Afghanistan’s Electoral Complaints Commission today issued a series of alarming statistics regarding the level of fraud in last month’s parliamentary election, pointing to a number of credible, high profile complaints that leave even last year’s presidential election seeming responsible by comparison.
Officials say 4,169 complaints were issued, centered around 175 candidates. Of these, 25 of the candidates are current members of parliament. Of the complaints, more than half were serious enough to have individually altered the outcome of a vote. About 800 complaints were related to violence while nearly 2,000 others were related to polling irregularities. Others included keeping people away from polling sites or miscounting votes.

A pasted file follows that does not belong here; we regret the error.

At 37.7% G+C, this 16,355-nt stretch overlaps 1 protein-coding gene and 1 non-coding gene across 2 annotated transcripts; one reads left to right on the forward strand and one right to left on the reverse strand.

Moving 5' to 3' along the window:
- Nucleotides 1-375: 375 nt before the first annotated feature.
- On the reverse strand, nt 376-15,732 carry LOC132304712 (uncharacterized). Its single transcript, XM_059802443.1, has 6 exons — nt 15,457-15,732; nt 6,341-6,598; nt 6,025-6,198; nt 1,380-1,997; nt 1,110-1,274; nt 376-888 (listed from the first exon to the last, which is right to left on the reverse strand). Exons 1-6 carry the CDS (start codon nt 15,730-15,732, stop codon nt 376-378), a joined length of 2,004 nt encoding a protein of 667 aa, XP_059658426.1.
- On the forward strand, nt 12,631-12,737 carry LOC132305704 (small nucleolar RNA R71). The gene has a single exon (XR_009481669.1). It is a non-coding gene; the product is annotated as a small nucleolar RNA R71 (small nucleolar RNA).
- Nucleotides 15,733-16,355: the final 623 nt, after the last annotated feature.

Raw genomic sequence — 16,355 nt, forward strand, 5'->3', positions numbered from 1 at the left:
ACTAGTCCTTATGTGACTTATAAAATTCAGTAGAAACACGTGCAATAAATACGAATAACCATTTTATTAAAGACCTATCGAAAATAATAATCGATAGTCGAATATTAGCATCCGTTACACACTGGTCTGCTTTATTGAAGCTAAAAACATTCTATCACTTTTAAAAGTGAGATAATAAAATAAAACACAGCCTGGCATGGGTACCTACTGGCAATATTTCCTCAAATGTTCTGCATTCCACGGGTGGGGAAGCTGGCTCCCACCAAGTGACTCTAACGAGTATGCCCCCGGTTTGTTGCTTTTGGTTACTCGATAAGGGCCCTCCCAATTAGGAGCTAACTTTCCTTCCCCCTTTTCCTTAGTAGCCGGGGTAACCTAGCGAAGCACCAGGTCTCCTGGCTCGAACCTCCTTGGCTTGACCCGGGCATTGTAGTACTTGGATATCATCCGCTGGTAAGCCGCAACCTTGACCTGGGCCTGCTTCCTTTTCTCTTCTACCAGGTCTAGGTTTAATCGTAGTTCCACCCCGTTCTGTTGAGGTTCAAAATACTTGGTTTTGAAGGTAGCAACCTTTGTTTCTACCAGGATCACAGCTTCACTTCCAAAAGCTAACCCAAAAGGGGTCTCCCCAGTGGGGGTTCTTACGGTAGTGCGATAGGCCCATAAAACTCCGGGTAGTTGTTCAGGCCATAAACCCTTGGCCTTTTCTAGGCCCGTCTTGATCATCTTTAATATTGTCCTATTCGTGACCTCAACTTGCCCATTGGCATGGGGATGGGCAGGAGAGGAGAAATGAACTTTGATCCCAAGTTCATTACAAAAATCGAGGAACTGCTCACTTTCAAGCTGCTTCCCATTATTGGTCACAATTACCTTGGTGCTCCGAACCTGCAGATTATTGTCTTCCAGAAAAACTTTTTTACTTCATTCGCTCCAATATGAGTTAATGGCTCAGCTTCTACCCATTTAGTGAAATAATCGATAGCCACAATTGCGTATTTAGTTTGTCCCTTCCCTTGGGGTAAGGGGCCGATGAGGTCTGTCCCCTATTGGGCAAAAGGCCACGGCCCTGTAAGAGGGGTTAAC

A large portion of the polling centers in the nation ended up outside of the final results, with more than 1,500 of the nation’s 6,800 centers never even opening. Past that, officials have thrown out the results from another 442, and 828 others remain under scrutiny. More could follow.
Though Western officials praised the election as a “success” the data has shown a far lower than expected turnout, higher than expected violence and absurd levels of fraud. One provincial election chief was even arrested for overtly rigging votes, while the release of the preliminary vote results has been delayed by the overwhelming number of complaints.
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